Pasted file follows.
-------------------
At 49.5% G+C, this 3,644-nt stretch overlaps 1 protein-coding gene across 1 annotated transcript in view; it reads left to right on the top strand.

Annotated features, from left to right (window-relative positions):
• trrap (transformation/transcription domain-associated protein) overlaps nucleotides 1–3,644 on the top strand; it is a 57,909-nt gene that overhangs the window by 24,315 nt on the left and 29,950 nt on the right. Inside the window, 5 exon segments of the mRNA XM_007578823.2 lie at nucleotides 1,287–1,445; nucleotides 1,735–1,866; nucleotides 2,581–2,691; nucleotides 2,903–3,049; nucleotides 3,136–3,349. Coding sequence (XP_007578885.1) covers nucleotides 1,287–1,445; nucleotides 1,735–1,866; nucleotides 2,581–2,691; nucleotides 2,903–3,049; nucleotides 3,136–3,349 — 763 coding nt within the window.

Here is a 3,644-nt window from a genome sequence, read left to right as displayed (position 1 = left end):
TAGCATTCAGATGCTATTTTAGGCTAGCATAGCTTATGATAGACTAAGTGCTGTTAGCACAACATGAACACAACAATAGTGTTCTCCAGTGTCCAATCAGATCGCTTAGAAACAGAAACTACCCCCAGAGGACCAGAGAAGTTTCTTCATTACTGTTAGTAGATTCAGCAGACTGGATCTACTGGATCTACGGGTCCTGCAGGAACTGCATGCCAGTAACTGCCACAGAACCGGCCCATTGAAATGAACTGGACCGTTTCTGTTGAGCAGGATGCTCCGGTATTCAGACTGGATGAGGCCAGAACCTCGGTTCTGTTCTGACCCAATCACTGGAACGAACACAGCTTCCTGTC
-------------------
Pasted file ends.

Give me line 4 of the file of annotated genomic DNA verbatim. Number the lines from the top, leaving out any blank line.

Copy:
Here is a 3,644-nt window from a genome sequence, read left to right as displayed (position 1 = left end):